Glenwood mourns loss of ‘charitable soul,’ Bill Slattery |

Glenwood mourns loss of ‘charitable soul,’ Bill Slattery

Glenwood Springs and the greater Roaring Fork Valley were collectively saddened this week to hear of the death of Bill Slattery, cabinet maker for the stars and a humanitarian in his own community and around the world.

Slattery, the founder and longtime owner of Modern Cabinet Shop south of town, died Tuesday after a brief illness. He was 77.

A member of the Glenwood Springs Kiwanis Club, the Elks Lodge, the Knights of Columbus and formerly the Jaycees, Slattery could always be found volunteering his time and talents to help with numerous community causes.

He was named the Glenwood Springs Chamber Resort Association’s Citizen of the Year for 2007, honoring his many contributions to causes such as building the story board in West Glenwood’s Gregory Park, and taking lead to hand-make part of the torch for the 2002 Olympic Winter Games torch run that came through the area en route to Salt Lake City.

Through Kiwanis, he helped build trails, horse stalls and cabinets at the Aspen Camp School for the Deaf, and he was a big supporter of St. Stephen’s School and Valley View Hospital.

“The humanitarian side of him was so much bigger than a lot of people realized,” one of his three daughters, Susan Artaz, said.

Added his wife of 54 years, Judy Slattery, “Bill had a charitable soul. Just his kind-heartedness, and his love of people and the community.”

The Slatterys arrived in Glenwood Springs in 1962 shortly after they were married in Wisconsin. Judy drove the 1961 Chevy Impala that Bill kept in prime condition and still drove on occasion in the Strawberry Days Parade.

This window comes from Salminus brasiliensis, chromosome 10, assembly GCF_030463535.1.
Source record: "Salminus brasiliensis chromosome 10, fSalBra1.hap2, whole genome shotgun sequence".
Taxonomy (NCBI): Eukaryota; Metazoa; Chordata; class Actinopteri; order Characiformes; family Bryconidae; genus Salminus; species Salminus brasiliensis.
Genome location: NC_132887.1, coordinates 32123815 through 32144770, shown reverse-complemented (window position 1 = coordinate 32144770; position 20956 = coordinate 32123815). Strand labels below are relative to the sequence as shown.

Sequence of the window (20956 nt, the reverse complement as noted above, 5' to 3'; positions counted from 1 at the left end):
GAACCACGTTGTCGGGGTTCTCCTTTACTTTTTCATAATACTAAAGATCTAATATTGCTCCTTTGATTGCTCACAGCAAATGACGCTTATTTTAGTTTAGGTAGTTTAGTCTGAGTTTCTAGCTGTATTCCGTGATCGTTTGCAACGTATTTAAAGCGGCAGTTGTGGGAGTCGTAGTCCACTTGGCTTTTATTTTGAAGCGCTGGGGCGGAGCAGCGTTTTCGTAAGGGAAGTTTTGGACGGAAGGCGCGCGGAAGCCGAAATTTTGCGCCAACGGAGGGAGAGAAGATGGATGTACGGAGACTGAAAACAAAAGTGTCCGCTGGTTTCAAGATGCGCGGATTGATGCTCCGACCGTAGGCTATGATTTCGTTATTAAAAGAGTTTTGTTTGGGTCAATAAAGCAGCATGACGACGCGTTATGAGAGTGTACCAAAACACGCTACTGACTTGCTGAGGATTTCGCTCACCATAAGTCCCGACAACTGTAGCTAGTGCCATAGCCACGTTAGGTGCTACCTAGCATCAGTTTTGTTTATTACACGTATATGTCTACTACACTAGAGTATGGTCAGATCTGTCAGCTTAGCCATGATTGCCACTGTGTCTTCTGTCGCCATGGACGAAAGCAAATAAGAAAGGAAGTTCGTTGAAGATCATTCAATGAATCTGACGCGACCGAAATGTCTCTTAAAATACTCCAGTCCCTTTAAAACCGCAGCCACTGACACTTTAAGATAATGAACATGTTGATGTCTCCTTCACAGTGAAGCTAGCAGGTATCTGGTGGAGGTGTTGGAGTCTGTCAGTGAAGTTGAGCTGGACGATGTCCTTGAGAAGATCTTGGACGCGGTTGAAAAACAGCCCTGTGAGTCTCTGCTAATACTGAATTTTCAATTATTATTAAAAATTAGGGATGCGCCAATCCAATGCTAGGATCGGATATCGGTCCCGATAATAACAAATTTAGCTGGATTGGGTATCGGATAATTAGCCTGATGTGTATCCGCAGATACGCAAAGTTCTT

Slattery also hand-crafted the large peg board that the Kiwanis Club uses to sell balls for its annual ball drop fundraiser at Strawberry Days.

He opened Modern Cabinet in the mid-1960s after first going to work for Jack Wood and Mel Zwickle of Wood Zwickle Construction.

Slattery gained a reputation as one of the best carpenters in the valley, doing work for some of the many celebrities who have frequented Aspen over the years, including John Denver, Lucille Ball, Estee Lauder, Ralph Lauren, Susan St. James, Goldie Hawn and Kurt Russell.

“The Lauder family would still send him a Christmas card and present every year,” said daughter Robin Slattery-McComas, who now owns and operates Modern Cabinet and Modern Kitchen Center with her husband, Chris McComas.

“To this day, I’ll go up to job sites and they say, ‘Bill built this, or Bill built that,’” she said.

Slattery was also well-known for his sheep-hunting expeditions across North America and around the world. Starting in 1986, he eventually bagged all four varieties of sheep on this continent for the “North American Slam,” and went on to accomplish the “World Super Slam” as well.

During his sheep hunts, which took him to 20 different countries around the world, he would always take time for humanitarian efforts, Slattery-McComas said, including providing iodized salt to help with a goiter outbreak.

“Every single hunt, he did something for the people there,” Artaz said.

Added daughter Cindy Warkentin, “He touched so many people’s lives around the world.”

Slattery was also one of the first ski patrollers on Glenwood’s old Red Mountain ski area, and taught his wife Judy to ski there as well. He was an avid skier all his life, even getting out to ski this past February upon returning from a trip to Hawaii.

He was also a U.S. Army veteran. A full obituary appears in today’s paper (see page A5) and online. A rosary will be said at 1 p.m. Monday followed by mass at 1:30 p.m. at St. Stephen’s Catholic Church.

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